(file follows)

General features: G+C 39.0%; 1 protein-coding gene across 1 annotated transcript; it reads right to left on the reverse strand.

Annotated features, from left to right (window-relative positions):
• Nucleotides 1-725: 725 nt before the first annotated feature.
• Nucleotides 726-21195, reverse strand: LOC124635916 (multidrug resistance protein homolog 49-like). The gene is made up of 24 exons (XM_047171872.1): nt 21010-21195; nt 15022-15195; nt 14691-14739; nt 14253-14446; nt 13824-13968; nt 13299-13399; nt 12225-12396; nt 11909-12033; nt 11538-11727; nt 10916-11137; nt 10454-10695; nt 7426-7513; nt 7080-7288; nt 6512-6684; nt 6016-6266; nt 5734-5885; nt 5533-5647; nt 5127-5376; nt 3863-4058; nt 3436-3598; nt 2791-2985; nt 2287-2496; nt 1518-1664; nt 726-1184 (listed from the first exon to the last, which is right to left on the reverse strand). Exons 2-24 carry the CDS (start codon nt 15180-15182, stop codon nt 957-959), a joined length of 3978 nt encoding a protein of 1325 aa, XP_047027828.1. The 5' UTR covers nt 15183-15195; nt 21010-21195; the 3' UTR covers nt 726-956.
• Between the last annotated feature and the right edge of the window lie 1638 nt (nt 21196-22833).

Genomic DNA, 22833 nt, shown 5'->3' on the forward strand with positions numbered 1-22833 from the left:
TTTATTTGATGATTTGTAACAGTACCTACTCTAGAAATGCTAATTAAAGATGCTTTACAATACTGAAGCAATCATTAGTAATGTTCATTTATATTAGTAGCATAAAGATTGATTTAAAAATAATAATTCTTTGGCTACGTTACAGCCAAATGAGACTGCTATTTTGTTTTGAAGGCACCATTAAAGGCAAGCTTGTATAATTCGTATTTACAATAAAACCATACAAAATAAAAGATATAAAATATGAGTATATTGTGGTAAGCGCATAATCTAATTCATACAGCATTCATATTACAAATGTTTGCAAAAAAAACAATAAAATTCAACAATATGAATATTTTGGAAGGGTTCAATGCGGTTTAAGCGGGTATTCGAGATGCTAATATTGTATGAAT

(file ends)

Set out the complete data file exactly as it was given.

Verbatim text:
General features: G+C 39.0%; 1 protein-coding gene across 1 annotated transcript; it reads right to left on the reverse strand.

Annotated features, from left to right (window-relative positions):
• Nucleotides 1-725: 725 nt before the first annotated feature.
• Nucleotides 726-21195, reverse strand: LOC124635916 (multidrug resistance protein homolog 49-like). The gene is made up of 24 exons (XM_047171872.1): nt 21010-21195; nt 15022-15195; nt 14691-14739; nt 14253-14446; nt 13824-13968; nt 13299-13399; nt 12225-12396; nt 11909-12033; nt 11538-11727; nt 10916-11137; nt 10454-10695; nt 7426-7513; nt 7080-7288; nt 6512-6684; nt 6016-6266; nt 5734-5885; nt 5533-5647; nt 5127-5376; nt 3863-4058; nt 3436-3598; nt 2791-2985; nt 2287-2496; nt 1518-1664; nt 726-1184 (listed from the first exon to the last, which is right to left on the reverse strand). Exons 2-24 carry the CDS (start codon nt 15180-15182, stop codon nt 957-959), a joined length of 3978 nt encoding a protein of 1325 aa, XP_047027828.1. The 5' UTR covers nt 15183-15195; nt 21010-21195; the 3' UTR covers nt 726-956.
• Between the last annotated feature and the right edge of the window lie 1638 nt (nt 21196-22833).

Genomic DNA, 22833 nt, shown 5'->3' on the forward strand with positions numbered 1-22833 from the left:
TTTATTTGATGATTTGTAACAGTACCTACTCTAGAAATGCTAATTAAAGATGCTTTACAATACTGAAGCAATCATTAGTAATGTTCATTTATATTAGTAGCATAAAGATTGATTTAAAAATAATAATTCTTTGGCTACGTTACAGCCAAATGAGACTGCTATTTTGTTTTGAAGGCACCATTAAAGGCAAGCTTGTATAATTCGTATTTACAATAAAACCATACAAAATAAAAGATATAAAATATGAGTATATTGTGGTAAGCGCATAATCTAATTCATACAGCATTCATATTACAAATGTTTGCAAAAAAAACAATAAAATTCAACAATATGAATATTTTGGAAGGGTTCAATGCGGTTTAAGCGGGTATTCGAGATGCTAATATTGTATGAAT